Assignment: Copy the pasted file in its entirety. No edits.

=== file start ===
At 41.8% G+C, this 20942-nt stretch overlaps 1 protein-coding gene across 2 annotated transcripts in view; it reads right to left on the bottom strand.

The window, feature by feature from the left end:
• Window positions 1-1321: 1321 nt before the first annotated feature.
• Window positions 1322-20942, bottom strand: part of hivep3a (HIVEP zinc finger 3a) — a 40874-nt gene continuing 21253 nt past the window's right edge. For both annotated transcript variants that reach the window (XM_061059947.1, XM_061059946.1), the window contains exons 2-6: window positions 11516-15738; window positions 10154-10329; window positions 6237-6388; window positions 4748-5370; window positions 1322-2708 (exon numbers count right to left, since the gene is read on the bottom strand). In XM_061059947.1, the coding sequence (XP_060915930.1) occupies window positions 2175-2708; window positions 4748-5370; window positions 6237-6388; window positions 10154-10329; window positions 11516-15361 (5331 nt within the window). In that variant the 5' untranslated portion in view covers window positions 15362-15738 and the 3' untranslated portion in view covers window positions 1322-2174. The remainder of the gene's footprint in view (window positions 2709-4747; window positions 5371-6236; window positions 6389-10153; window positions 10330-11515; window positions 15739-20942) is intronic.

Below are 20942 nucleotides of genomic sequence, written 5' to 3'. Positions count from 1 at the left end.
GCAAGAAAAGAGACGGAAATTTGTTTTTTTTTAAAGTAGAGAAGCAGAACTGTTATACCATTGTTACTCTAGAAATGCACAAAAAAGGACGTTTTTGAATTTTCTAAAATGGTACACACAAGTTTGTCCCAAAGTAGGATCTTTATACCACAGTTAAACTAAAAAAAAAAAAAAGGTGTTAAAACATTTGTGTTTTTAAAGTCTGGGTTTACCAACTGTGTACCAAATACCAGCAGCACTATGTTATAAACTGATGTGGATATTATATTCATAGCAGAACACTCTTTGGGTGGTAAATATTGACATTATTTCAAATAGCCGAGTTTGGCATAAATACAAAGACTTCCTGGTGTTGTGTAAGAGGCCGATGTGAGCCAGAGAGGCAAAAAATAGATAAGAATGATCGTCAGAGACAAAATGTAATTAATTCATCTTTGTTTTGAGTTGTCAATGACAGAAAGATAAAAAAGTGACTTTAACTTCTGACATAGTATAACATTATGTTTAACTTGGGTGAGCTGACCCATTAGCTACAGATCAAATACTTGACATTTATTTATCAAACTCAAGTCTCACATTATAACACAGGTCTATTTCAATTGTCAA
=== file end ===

At 41.8% G+C, this 20942-nt stretch overlaps 1 protein-coding gene across 2 annotated transcripts in view; it reads right to left on the bottom strand.

The window, feature by feature from the left end:
• Window positions 1-1321: 1321 nt before the first annotated feature.
• Window positions 1322-20942, bottom strand: part of hivep3a (HIVEP zinc finger 3a) — a 40874-nt gene continuing 21253 nt past the window's right edge. For both annotated transcript variants that reach the window (XM_061059947.1, XM_061059946.1), the window contains exons 2-6: window positions 11516-15738; window positions 10154-10329; window positions 6237-6388; window positions 4748-5370; window positions 1322-2708 (exon numbers count right to left, since the gene is read on the bottom strand). In XM_061059947.1, the coding sequence (XP_060915930.1) occupies window positions 2175-2708; window positions 4748-5370; window positions 6237-6388; window positions 10154-10329; window positions 11516-15361 (5331 nt within the window). In that variant the 5' untranslated portion in view covers window positions 15362-15738 and the 3' untranslated portion in view covers window positions 1322-2174. The remainder of the gene's footprint in view (window positions 2709-4747; window positions 5371-6236; window positions 6389-10153; window positions 10330-11515; window positions 15739-20942) is intronic.

Below are 20942 nucleotides of genomic sequence, written 5' to 3'. Positions count from 1 at the left end.
GCAAGAAAAGAGACGGAAATTTGTTTTTTTTTAAAGTAGAGAAGCAGAACTGTTATACCATTGTTACTCTAGAAATGCACAAAAAAGGACGTTTTTGAATTTTCTAAAATGGTACACACAAGTTTGTCCCAAAGTAGGATCTTTATACCACAGTTAAACTAAAAAAAAAAAAAAGGTGTTAAAACATTTGTGTTTTTAAAGTCTGGGTTTACCAACTGTGTACCAAATACCAGCAGCACTATGTTATAAACTGATGTGGATATTATATTCATAGCAGAACACTCTTTGGGTGGTAAATATTGACATTATTTCAAATAGCCGAGTTTGGCATAAATACAAAGACTTCCTGGTGTTGTGTAAGAGGCCGATGTGAGCCAGAGAGGCAAAAAATAGATAAGAATGATCGTCAGAGACAAAATGTAATTAATTCATCTTTGTTTTGAGTTGTCAATGACAGAAAGATAAAAAAGTGACTTTAACTTCTGACATAGTATAACATTATGTTTAACTTGGGTGAGCTGACCCATTAGCTACAGATCAAATACTTGACATTTATTTATCAAACTCAAGTCTCACATTATAACACAGGTCTATTTCAATTGTCAA